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HIGHLIGHT:

Thailand and Marshall Islands agree to exchange tuna transshipment data

on . Posted in News

MARSHALL ISLANDS: Fisheries authorities from the Marshall Islands and Thailand signed an important memorandum of understanding in Bangkok recognizing that the reciprocal exchange of fisheries data is an area of critical importance that requires mutual collaboration.

In that sense, it is important to point out that tuna transhipments from fishing vessels to refrigerated carrier vessels in Majuro port are a vital element of the Pacific tuna fishery and the Monitoring, Control, and Surveillance (MCS) efforts undertaken by Pacific Island countries.

 

Marshall Islands Marine Resources Authority (MIMRA) officials, and the NZMFAT Offshore Fisheries Advisor attended the 6th Global Fisheries Enforcement Training Workshop (GFETW) from 18 - 22 February 2019 in Bangkok.

There, the Marshall Islands team held bilateral discussions with the Thailand Department of Fisheries on issues of mutual interest, specifically, the signing of a fisheries cooperation Memorandum of Understanding (MoU).

The two parties recognize that Majuro, in the Republic of the Marshall Islands (RMI), is the busiest transhipment port in the world, while Bangkok, in Thailand, is the largest port of reception and processing of tuna.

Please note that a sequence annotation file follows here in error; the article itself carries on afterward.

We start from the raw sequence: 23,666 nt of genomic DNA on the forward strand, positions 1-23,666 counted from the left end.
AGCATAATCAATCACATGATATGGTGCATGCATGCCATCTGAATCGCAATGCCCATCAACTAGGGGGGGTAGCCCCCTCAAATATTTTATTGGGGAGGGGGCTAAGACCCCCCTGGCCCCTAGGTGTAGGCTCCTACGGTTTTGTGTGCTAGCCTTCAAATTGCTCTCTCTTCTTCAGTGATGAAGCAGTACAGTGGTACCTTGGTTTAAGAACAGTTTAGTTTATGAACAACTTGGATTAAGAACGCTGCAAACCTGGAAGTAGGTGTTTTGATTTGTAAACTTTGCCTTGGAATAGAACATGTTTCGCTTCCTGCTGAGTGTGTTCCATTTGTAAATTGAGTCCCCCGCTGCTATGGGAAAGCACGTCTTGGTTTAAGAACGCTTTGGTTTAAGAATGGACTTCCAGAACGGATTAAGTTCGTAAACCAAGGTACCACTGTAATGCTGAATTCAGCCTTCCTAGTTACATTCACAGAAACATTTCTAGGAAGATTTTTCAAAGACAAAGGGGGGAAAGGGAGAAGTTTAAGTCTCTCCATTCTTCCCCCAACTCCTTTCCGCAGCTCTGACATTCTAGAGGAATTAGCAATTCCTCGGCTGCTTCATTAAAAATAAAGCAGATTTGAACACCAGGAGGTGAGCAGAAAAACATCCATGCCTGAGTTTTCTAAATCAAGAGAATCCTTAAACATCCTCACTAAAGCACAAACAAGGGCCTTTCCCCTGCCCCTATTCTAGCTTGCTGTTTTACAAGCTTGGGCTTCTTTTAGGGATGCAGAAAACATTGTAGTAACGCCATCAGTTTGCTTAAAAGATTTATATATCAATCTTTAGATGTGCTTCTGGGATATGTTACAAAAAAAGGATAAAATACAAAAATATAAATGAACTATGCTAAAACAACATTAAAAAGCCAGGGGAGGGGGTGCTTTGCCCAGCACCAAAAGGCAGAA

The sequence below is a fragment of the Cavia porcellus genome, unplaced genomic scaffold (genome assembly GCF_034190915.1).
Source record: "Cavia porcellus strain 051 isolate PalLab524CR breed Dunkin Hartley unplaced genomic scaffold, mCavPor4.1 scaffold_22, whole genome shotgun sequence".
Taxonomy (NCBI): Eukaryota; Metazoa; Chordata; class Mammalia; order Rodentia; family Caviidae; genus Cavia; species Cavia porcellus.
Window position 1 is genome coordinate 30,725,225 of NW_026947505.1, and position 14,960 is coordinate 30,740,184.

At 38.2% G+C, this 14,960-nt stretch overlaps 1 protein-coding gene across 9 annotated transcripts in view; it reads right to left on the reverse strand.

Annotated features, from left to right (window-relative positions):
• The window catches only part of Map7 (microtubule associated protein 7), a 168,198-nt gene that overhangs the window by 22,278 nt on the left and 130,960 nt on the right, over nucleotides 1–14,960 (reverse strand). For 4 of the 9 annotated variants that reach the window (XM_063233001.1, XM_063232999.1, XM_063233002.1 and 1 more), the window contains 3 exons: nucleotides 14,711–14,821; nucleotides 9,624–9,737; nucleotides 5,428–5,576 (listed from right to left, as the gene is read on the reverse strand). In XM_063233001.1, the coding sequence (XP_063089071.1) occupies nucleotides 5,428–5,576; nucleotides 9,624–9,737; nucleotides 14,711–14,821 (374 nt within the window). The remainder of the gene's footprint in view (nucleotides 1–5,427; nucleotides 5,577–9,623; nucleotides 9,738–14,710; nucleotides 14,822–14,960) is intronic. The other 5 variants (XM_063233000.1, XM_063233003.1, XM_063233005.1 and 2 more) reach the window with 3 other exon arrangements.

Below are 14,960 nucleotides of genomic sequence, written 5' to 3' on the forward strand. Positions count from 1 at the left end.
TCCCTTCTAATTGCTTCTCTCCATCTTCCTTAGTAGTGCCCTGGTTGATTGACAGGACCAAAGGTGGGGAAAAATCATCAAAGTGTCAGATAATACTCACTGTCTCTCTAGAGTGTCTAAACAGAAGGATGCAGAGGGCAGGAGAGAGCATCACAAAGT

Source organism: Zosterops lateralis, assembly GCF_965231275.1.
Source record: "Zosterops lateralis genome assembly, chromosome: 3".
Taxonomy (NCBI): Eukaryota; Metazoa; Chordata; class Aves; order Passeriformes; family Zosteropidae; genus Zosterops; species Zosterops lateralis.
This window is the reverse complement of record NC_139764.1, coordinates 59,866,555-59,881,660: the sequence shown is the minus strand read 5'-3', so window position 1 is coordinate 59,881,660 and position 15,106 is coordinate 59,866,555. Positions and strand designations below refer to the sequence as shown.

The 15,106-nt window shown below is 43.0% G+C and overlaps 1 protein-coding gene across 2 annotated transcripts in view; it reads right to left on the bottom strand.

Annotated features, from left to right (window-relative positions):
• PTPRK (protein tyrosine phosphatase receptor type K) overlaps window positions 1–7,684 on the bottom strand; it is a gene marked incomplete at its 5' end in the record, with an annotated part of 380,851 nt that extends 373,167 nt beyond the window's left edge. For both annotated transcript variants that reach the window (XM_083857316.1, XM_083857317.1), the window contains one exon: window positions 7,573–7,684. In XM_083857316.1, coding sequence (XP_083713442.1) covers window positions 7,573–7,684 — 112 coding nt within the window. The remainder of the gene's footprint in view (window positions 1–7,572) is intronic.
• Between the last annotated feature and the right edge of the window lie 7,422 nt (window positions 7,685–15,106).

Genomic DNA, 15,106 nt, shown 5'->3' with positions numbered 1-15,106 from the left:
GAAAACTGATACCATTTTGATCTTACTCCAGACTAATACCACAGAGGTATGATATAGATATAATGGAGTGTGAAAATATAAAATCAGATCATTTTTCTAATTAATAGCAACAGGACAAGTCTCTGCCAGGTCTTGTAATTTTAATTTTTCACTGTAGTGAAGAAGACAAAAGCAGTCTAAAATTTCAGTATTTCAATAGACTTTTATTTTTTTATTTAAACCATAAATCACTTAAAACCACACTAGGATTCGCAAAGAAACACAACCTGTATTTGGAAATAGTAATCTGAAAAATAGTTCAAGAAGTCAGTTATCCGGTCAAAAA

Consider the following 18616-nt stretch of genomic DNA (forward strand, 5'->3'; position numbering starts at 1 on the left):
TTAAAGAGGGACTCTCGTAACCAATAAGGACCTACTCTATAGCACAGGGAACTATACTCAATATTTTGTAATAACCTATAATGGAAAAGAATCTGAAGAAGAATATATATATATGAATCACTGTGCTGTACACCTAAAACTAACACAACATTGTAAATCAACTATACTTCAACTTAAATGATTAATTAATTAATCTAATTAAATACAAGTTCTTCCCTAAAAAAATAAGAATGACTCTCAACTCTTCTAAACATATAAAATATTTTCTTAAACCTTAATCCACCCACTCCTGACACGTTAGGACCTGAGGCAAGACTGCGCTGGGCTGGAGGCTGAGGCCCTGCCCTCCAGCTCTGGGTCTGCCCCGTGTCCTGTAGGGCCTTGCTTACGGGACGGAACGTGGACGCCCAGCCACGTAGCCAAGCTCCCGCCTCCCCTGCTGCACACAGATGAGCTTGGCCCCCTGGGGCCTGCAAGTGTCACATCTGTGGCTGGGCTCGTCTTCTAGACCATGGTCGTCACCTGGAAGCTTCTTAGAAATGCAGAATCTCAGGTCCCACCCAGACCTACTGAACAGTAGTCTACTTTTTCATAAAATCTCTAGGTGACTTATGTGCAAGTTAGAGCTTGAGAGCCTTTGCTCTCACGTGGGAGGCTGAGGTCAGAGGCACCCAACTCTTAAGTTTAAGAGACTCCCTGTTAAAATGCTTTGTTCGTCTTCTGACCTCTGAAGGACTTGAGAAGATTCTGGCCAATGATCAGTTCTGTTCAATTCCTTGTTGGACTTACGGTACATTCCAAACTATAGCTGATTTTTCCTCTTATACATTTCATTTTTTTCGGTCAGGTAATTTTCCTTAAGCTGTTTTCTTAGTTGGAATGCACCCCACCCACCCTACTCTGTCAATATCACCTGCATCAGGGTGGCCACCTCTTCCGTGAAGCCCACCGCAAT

With the signing of the MoU, the RMI, through MIMRA, will now be able to receive verified weights of tuna catches that are transhipped in Majuro and offloaded in Bangkok from Thai fisheries inspection officers on a regular basis.

This will enable officers on both countries to trace the catch both ways to ensure its legality throughout the entire chain of custody thereby preventing Illegal, Unreported, and Unregulated (IUU) fishing practices. This verified information is vital to further understand the magnitude of the catch underreporting problem in the region.

MIMRA will provide relevant transhipment data to Thailand’s Department of Fisheries including estimation of volumes transhipped in Majuro port along with departure clearance of carrier vessels with full traceability of catch on board and hatch plan totals – information that Thailand has otherwise been unable to collect from Coastal States whose EEZs the catch is taken (in this case the port of Majuro where a large volume of the tuna that ends up in Bangkok, is transhipped from purse seine fishing vessels onto carrier vessels).

The memorandum is in line with the RMI's initiative to end IUU fishing in the Pacific. In this regard, the president of the Marshall Islands, Dr. Hilda Heine, highlighted last year that cooperation with a key player such as Thailand facilitates compliance with the obligations of the FAO Port State Measures Agreement (PSMA), which The Government of the Marshall Islands, through MIMRA, is considering signing and ratifying in the near future.
Source: FIS

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